Sat | Apr 1, 2023

Editorial | Jamaica should join gun suit

Published:Friday | March 17, 2023 | 12:18 AM
This 2021 file photo shows firearms seized at the Freeport wharf in Montego Bay, St James.
This 2021 file photo shows firearms seized at the Freeport wharf in Montego Bay, St James.

As this newspaper previously encouraged, and Keith Rowley, the Trinidad and Tobago prime minister, now suggests, Caribbean Community (CARICOM) governments should join Mexico’s lawsuit against American firearm marketers for the illegal flow of guns into their countries.

If CARICOM can’t mount a coordinated effort to do so, Jamaica, being among the worst of the regional victims of American-made guns, should seek an arrangement with Port of Spain on the matter, but be prepared to go alone if necessary.

Mexico previously sued several of America’s biggest gun-makers, claiming US$10 billion, for the mayhem caused by an estimated 880,000 firearms (around two per cent of guns manufactured in the United States) that illegally crossed the border for use by Mexican drug cartels. In 2019 alone over 17,000 homicides in Mexico were linked to the illegally trafficked guns manufactured by companies, such as Smith & Wesson, Sturm, Ruger & Co, Beretta USA, Barrett Firearms Manufacturing, Colt’s Manufacturing Co, and Glock Inc, all of which were named in the old lawsuit.

Mexico argued that not only were gun-makers reckless in their approach to the sale of firearms, but consciously imbued their weapons with motifs to make them culturally attractive to members of drug cartels.

However, last October Mexico lost that case in a US federal court. The judge, F. Dennis Saylor, argued that US law shielded gun-makers from damages “resulting from the criminal or unlawful misuse” of their products.

“While the court has considerable sympathy for the people of Mexico, and none whatsoever for those who traffic guns to Mexican criminal organisations, it is duty-bound to follow the law,” Justice Saylor wrote in his ruling.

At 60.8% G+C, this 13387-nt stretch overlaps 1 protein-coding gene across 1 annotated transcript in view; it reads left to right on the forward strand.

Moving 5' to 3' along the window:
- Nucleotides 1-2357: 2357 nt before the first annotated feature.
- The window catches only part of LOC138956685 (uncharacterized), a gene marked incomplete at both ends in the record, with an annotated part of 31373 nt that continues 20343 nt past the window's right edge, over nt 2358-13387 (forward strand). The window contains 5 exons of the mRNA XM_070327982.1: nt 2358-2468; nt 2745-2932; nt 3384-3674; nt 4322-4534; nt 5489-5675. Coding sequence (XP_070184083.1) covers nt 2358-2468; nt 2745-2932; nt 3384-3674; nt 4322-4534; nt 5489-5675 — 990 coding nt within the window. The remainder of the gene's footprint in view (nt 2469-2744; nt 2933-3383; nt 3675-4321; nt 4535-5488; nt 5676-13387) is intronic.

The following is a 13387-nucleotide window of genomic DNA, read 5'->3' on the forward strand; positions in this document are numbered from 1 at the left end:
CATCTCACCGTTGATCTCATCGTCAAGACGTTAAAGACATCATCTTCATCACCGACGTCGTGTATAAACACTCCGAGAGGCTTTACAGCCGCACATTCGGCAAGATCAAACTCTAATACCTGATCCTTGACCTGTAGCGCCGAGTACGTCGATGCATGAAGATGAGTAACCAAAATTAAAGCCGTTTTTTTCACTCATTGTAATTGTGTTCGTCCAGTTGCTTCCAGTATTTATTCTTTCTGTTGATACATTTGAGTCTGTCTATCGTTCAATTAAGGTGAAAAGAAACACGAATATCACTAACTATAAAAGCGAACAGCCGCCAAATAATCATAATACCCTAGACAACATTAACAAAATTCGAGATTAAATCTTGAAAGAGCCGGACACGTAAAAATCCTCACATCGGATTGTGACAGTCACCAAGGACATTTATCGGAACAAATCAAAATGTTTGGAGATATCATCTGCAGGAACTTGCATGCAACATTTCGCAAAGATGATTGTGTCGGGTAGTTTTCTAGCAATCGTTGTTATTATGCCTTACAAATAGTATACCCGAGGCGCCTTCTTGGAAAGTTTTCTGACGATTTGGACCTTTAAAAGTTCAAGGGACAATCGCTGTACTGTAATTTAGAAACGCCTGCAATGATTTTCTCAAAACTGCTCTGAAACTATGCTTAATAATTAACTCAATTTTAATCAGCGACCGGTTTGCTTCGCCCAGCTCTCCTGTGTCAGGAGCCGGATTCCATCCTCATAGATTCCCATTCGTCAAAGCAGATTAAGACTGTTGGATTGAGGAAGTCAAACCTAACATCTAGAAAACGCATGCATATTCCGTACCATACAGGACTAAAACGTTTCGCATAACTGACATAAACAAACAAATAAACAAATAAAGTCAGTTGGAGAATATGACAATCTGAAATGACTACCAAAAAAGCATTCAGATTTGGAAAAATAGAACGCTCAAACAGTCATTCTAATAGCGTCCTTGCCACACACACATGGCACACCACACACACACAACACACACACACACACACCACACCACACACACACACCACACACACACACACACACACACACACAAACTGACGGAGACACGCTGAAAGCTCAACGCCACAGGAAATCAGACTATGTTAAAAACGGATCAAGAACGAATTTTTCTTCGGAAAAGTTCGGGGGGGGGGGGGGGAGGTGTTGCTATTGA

The Mexicans are appealling that judgment. Yet, they have filed a second case, this time primarily targetting gun dealers/sellers, as opposed to gun manufacturers, in border areas of Arizona.

In part, the dealers are accused of facilitating ‘ghost’ acquisition of weapons – selling guns to people in the United States, where ownership of firearms is legal, but knowing full well that the firearms are really heading to Mexico. A new law in the United States made ghost sales illegal.

“We are suing them because clearly there is a pattern,” Mexico’s foreign relations secretary, Marcelo Ebrard, said in October of the targetting of gun dealers, “We contend that it is obvious that there is weapons trafficking and that it is known that these guns are going to our country.”

Now, Mexico, according to Dr Rowley, wants CARICOM members to be party to the suit. Dr Rowley said Trinidad and Tobago is giving serious consideration to the request – Antigua and Barbuda had attached itself to the previous case – but would prefer if CARICOM acted in concert.

He said in Port of Spain this week, “I want CARICOM to speak with one voice to our major trading partner, to our friend in the north, with one voice, to say to them that America must do more to prevent guns coming from America into our country.”


It wouldn’t be bad if in sending that message some of the culprits, gun manufacturers and dealers, can be made to bear a financial cost for the reckless manner in which they conduct their business, to the detriment of the security and social stability in Jamaica and other countries.

This Caribbean has among the world’s highest homicide rates, with Jamaica, and Trinidad and Tobago at the top of the rung.

Last year, 1,498 people were murdered in Jamaica, pushing the island’s homicide rate to around 54 per 100,000. Trinidad’s Tobago’s record of 605 murders pushed its ratio to just shy of 40 per 100,000.

Guns are the weapons of choice in the vast majority of the murders, over 70 per cent, in Jamaica. These weapons are not manufactured in the Caribbean. But the crime and insecurity they breed are drags on the region’s economy, annually robbing Jamaica, by some estimates, of about five per cent of GDP.

America’s internal political dynamics has for too long constrained its policymakers from taking effective action to stem the flow of guns from the United States to countries like ours. The Caribbean lacks the leverage to force Washington to shift its posture.

The region, however, can attempt to hit the gun manufacturers and their marketers/sellers where it hurts, in their pocketbooks, via the courts. Even if the region loses these cases, they are one way to help focus attention on what, for the Caribbean, is a real crisis.